An automated valuation model or AVM is a computer program that uses statistical models coupled with a database to estimate the market value of a property as of a specific date. The accuracy of an AVM depends on the data used and the skill of the modeler who produced the AVM. The basic logic of an AVM involves selecting a subject property, selecting a set of sales transactions, and using data about the sales transactions to estimate a value for the subject property. In other words, the relationship between the characteristics of the sales transactions (such as square footage) and their sale prices is used to calculate the value of the subject property. Thus, AVMs can function much like a traditional sales comparison analysis.
However, in practice, AVMs are often much more complicated than that. Commercially available AVMs use different combinations of regression analysis, neural networks, expert systems, and other mass appraisal techniques. The process is typically carried out using hedonic regression models, a form of multiple regression analysis that has been used since the 1920s. The Uniform Standards of Professional Appraisal Practice (USPAP) defines a mass appraisal as “the process of valuing a universe of properties as of a given date using standard methodology, employing common data, and allowing for statistical testing.” Hedonic regression models are the most common technique for accomplishing mass appraisal.
Multiple regression analysis is a statistical method used to explore the relationships between several independent variables and a dependent variable. For example, a real estate agent might record for each sales transaction the square footage of the house, the number of bedrooms and bathrooms, the average income in the neighborhood, and a subjective rating of the appeal of the house (the independent variables). Once this information has been compiled for various houses, multiple regression analysis can be used to see whether and how these measures correlate to the sales price for a house (the dependent variable). For example, one might learn that the number of bathrooms is a better predictor of the sales price for which a house sells in a particular neighborhood than the subjective rating of “how pretty the house is.”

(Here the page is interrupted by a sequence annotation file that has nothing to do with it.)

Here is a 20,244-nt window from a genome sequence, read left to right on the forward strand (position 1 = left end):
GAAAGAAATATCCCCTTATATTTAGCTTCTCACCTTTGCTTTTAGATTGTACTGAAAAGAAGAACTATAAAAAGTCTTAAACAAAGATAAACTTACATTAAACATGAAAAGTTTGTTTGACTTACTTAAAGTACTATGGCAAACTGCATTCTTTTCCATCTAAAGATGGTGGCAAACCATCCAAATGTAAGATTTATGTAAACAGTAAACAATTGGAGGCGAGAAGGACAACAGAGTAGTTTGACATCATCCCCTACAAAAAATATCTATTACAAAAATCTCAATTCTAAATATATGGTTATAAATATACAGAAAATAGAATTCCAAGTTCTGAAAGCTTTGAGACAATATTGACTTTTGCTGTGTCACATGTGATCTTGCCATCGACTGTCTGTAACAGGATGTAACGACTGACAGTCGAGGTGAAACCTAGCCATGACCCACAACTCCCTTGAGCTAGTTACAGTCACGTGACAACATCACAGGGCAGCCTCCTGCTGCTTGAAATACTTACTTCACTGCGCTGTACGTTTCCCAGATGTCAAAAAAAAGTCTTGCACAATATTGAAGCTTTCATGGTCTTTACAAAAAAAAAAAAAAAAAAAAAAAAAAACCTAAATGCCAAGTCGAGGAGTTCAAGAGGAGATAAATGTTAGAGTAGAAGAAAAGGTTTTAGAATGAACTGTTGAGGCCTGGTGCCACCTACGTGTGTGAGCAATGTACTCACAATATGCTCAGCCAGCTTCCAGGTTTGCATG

A multiple regression analysis applied to housing markets is often called a hedonic pricing model. In the case of complex goods such as houses or other real estate assets, economic theorists have shown that the prices buyers are willing to pay can be thought of as the sum of what they are willing to pay for particular property characteristics. These property attributes are called “hedonic characteristics” or variables.
Development of a database for an AVM involves gathering property characteristic data, sales transaction data, and geographic information systems (GIS) data. Any data source or combination of data sources that contain this information can be used in an AVM. The necessary data must exist in both sufficient quality and quantity for the AVM to show good statistical performance. An AVM can use hundreds or thousands of sales transaction records to estimate the market values of subject properties.
We hope that gives you a reasonable understanding of what an AVM is. Now, let’s talk about how they are used. A prediction of market value derived from an AVM is not considered an appraisal in and of itself. Put another way, an AVM value alone does not meet the USPAP definition of an appraisal; it must be used with the professional judgment of a skilled and experienced appraiser. However, if an AVM is properly developed and validated by an experienced and skilled appraiser, it can provide an objective and statistically accurate measure of property value. AVMs have been used to value residential property since the early 1990s. AVMs can be designed or adapted to accommodate different property types (e.g., single-family residences, condominiums, townhouses, and commercial properties), at different locations (e.g., regions of the country, regions within a state, and even individual neighborhoods), at different points in time (e.g., present or retrospective). The Appraisal Standards Board recognizes AVMs as an appropriate tool for performing appraisals when used competently by a trained and knowledgeable appraiser.
At first, AVMs were used primarily by institutional investors to evaluate collateral risk when purchasing mortgage loans. They are still used in that way, but AVMs are increasingly finding other uses in appraisal quality control, loss mitigation, portfolio valuations, insurance, and more.
Here at Greenfield Advisors, we have used AVMs for many years, often using various combinations of the methods described above to support our work in large-scale real estate litigation. Class actions or mass torts dealing with environmental contamination or other forms of real property impairment often require some method of valuing the properties. AVM valuations properly developed and validated by an experienced and skilled appraiser meet both the Frye and Daubert tests, and AVM valuations offer far more consistency, objectivity, and transparency across a large number of property valuations than individual appraisals. This consistency and objectivity are extremely desirable features of a valuation method; also desirable is transparency because it allows others to replicate our work.